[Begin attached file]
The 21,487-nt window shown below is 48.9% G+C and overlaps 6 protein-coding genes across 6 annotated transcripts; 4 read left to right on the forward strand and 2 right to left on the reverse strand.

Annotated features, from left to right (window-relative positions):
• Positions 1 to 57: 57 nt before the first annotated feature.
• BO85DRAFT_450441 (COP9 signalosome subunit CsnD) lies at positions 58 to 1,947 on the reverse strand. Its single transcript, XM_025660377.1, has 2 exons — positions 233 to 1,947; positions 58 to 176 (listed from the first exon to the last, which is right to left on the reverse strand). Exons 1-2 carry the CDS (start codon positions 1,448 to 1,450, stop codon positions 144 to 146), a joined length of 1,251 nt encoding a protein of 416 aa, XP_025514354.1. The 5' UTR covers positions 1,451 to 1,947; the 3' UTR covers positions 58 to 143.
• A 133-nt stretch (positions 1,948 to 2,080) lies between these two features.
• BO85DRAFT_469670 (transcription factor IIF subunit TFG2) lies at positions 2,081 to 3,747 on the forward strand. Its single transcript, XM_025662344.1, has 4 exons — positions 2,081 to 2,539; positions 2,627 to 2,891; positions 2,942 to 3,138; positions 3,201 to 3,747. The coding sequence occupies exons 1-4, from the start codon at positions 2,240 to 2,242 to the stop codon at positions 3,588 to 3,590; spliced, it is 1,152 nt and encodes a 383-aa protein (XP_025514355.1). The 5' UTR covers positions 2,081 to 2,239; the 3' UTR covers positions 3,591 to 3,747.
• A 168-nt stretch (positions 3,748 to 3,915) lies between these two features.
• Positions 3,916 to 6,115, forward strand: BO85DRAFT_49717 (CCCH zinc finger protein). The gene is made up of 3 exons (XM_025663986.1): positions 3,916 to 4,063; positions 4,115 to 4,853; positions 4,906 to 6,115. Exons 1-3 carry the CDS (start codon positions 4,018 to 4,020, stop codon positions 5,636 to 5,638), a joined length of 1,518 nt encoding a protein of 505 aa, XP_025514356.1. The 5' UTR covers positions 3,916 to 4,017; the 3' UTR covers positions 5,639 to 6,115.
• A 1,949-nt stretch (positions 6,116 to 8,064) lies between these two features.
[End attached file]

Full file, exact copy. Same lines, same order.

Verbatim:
The 21,487-nt window shown below is 48.9% G+C and overlaps 6 protein-coding genes across 6 annotated transcripts; 4 read left to right on the forward strand and 2 right to left on the reverse strand.

Annotated features, from left to right (window-relative positions):
• Positions 1 to 57: 57 nt before the first annotated feature.
• BO85DRAFT_450441 (COP9 signalosome subunit CsnD) lies at positions 58 to 1,947 on the reverse strand. Its single transcript, XM_025660377.1, has 2 exons — positions 233 to 1,947; positions 58 to 176 (listed from the first exon to the last, which is right to left on the reverse strand). Exons 1-2 carry the CDS (start codon positions 1,448 to 1,450, stop codon positions 144 to 146), a joined length of 1,251 nt encoding a protein of 416 aa, XP_025514354.1. The 5' UTR covers positions 1,451 to 1,947; the 3' UTR covers positions 58 to 143.
• A 133-nt stretch (positions 1,948 to 2,080) lies between these two features.
• BO85DRAFT_469670 (transcription factor IIF subunit TFG2) lies at positions 2,081 to 3,747 on the forward strand. Its single transcript, XM_025662344.1, has 4 exons — positions 2,081 to 2,539; positions 2,627 to 2,891; positions 2,942 to 3,138; positions 3,201 to 3,747. The coding sequence occupies exons 1-4, from the start codon at positions 2,240 to 2,242 to the stop codon at positions 3,588 to 3,590; spliced, it is 1,152 nt and encodes a 383-aa protein (XP_025514355.1). The 5' UTR covers positions 2,081 to 2,239; the 3' UTR covers positions 3,591 to 3,747.
• A 168-nt stretch (positions 3,748 to 3,915) lies between these two features.
• Positions 3,916 to 6,115, forward strand: BO85DRAFT_49717 (CCCH zinc finger protein). The gene is made up of 3 exons (XM_025663986.1): positions 3,916 to 4,063; positions 4,115 to 4,853; positions 4,906 to 6,115. Exons 1-3 carry the CDS (start codon positions 4,018 to 4,020, stop codon positions 5,636 to 5,638), a joined length of 1,518 nt encoding a protein of 505 aa, XP_025514356.1. The 5' UTR covers positions 3,916 to 4,017; the 3' UTR covers positions 5,639 to 6,115.
• A 1,949-nt stretch (positions 6,116 to 8,064) lies between these two features.